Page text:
Spectrum Management

Tuesday, August 5, 2014

What is it?

Spectrum Management is the tactical use of available frequencies for Army operations, from radio communications, to data transfer, to electronic warfare. The number of frequencies in the spectrum is finite and interference has become a problem as more and more devices enter the battlefield.

When critical jamming systems used to combat radio-controlled improvised explosive devices cause interference and unintentionally disrupt friendly force communication systems, Soldiers are left in the difficult position of choosing either protection from IEDs or the ability to communicate.

Why is this important to the Army?

Defeating the IED threat has been a top priority for both the Army and the Defense Department for more than a decade, and the Joint Improvised Explosive Device Defeat Organization has acknowledged that "IEDs are here to stay and are now a reality of 21st-century warfare throughout the world." While systems like the Counter RCIED Electronic Warfare (CREW) are effective against IEDs, they can create a "fog of war" when communications systems are inadvertently disrupted.

Coalition Joint Spectrum Management Planning Tool (CJSMPT) is the only spectrum management tool in the Defense Department to leverage complex data from CREW jammer systems to de-conflict that device from communications radios. This tool will allow Soldiers to counter the IED threat by maintaining communications, and complete missions safely and effectively.

What has the Army done?

Researchers from the U.S. Army Communications-Electronics Research, Development and Engineering Center (CERDEC) , a U.S. Army Materiel Command element of the U.S. Army Research, Development and Engineering Command (RDECOM), have developed the Coalition Joint Spectrum Management Planning Tool (CJSMPT) to address and avoid frequency interference between jammers and communications systems by proactively reassigning frequencies.

CJSMPT allows the spectrum manager to show the commander a 3-D geographical visualization of convoy routes. By analyzing force structure, geographic separation, terrain and radio frequency propagation, CJSMPT can predict interference before a course of action is chosen -- and before Soldiers are put in harm's way.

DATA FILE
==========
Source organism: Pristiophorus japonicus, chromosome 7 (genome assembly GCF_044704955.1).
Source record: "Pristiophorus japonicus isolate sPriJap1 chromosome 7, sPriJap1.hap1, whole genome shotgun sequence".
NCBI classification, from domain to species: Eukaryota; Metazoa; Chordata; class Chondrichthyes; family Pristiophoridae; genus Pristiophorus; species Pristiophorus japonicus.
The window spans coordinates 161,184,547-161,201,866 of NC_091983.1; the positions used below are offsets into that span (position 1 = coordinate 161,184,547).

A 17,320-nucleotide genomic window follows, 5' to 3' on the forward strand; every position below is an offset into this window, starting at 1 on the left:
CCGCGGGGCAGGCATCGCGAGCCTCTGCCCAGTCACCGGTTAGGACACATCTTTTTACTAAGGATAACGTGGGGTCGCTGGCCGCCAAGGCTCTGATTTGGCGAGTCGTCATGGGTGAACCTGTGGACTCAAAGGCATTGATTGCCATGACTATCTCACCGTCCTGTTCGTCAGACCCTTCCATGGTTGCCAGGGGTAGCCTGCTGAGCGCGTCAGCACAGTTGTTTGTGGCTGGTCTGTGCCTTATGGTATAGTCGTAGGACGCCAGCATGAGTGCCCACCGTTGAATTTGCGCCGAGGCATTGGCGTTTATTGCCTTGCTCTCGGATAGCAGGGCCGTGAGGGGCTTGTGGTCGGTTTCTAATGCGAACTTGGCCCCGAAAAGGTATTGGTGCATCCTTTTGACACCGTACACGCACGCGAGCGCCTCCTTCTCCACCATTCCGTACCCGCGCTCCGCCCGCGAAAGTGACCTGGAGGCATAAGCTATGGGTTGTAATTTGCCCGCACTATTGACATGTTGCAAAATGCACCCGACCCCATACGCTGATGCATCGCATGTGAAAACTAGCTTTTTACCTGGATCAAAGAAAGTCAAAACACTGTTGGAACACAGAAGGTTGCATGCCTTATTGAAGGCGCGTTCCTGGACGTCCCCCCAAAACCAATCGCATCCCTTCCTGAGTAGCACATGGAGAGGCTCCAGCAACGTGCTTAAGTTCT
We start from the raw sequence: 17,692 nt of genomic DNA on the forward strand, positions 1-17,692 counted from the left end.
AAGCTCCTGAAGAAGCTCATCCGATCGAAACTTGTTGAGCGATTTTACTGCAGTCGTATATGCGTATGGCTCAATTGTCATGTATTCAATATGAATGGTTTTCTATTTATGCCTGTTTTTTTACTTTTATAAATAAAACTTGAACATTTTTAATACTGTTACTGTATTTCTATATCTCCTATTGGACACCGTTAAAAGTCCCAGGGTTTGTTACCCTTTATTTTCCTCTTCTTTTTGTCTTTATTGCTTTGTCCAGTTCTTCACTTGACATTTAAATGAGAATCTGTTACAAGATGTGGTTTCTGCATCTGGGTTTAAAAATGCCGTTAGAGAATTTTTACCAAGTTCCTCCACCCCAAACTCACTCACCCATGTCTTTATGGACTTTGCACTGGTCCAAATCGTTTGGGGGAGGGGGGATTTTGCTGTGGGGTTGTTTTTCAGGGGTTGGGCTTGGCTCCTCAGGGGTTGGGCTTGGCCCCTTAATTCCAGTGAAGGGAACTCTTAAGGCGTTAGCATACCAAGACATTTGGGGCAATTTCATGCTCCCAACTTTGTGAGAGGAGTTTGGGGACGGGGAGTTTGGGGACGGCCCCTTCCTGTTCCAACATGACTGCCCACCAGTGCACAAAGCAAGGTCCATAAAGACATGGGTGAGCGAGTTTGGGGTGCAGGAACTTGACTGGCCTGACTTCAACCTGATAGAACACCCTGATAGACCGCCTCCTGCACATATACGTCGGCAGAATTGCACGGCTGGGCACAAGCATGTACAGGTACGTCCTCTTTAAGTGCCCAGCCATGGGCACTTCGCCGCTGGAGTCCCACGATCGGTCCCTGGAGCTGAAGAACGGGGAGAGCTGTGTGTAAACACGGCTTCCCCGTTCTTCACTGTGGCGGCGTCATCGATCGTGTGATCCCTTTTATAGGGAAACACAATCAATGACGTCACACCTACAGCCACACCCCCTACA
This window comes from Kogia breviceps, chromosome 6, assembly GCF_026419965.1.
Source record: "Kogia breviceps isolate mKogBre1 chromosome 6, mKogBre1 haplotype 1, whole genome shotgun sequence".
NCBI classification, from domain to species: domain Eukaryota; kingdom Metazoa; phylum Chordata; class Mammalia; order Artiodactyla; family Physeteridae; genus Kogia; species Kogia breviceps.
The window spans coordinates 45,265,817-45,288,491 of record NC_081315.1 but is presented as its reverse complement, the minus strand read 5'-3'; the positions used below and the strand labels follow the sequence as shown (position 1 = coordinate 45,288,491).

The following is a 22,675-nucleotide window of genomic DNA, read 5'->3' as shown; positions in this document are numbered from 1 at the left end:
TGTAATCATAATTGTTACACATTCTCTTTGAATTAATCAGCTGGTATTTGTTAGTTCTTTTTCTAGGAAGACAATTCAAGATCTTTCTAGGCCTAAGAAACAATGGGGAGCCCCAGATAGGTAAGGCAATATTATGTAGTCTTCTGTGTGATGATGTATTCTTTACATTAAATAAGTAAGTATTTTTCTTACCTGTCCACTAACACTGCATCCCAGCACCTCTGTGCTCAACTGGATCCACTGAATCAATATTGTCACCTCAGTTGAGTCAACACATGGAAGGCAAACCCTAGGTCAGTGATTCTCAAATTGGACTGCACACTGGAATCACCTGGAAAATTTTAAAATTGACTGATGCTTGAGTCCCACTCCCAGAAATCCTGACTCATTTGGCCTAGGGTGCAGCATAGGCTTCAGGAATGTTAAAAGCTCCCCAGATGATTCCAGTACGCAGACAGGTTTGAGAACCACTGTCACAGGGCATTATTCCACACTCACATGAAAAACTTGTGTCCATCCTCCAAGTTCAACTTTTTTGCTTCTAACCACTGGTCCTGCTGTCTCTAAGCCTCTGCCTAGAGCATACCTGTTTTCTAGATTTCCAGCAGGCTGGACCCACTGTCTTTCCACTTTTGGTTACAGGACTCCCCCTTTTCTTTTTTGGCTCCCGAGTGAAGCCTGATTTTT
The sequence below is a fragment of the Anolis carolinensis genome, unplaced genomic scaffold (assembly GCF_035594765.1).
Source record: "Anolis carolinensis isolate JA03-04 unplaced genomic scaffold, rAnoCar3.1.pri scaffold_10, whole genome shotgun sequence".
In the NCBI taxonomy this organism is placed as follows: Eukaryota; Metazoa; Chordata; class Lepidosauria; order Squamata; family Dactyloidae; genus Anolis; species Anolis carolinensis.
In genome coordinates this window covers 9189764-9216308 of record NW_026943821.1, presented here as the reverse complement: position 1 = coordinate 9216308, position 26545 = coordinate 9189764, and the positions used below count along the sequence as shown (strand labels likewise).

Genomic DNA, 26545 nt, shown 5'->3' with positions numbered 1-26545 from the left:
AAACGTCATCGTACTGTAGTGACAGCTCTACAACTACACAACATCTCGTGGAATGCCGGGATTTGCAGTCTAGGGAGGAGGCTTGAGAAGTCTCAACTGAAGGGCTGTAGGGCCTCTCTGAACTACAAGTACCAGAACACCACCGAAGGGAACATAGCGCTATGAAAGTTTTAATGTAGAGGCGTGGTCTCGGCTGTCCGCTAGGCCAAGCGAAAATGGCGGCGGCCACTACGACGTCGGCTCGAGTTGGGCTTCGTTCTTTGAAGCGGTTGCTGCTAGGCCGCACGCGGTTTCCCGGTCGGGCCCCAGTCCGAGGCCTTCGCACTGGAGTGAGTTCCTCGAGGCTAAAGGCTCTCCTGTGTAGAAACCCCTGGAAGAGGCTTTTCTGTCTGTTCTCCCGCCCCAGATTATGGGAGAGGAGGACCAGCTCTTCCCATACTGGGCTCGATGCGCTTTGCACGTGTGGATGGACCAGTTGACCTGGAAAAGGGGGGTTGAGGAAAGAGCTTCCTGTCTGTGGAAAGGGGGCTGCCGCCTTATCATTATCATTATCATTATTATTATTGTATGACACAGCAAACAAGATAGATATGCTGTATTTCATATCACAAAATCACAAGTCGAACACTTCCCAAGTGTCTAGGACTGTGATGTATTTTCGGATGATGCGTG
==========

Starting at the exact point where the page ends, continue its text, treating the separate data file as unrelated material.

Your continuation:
The tool also assists spectrum managers with the complex task of requesting, assigning and managing the frequencies allocated to their unit.

What efforts does the Army plan to continue in the future?

In April 2014, CJSMPT was transitioned to the Defense Information Systems Agency where the system will be managed under the Global Electromagnetic Spectrum Information System (GEMSIS) program of record. It will continue to be fielded to locations across the globe throughout 2014.

Army researchers are working closely with coalition partners from South Korea and France to determine how spectrum data can be shared between CJSMPT and other coalition spectrum tools. Once a process is established, it will be expanded to coalition partners to de-conflict jammers and coalition communications.


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Focus Quote for the Day

Prior to this tool, military planners predicted interference based on static analysis, which tended to cause overly conservative solutions and loss of opportunity for spectrum reuse. By coordinating all emitters and knowing their locations in a region, spectrum planners will now be able to boost reuse and significantly increase communication bandwidth to the forces. CJSMPT represents a major step forward in automating the frequency assignment process as well as in providing advanced spectrum planning, deconfliction and visualization capabilities for the Warfighter.

- Stuart Timerman, director, Defense Spectrum Organization, Defense Information Systems Agency


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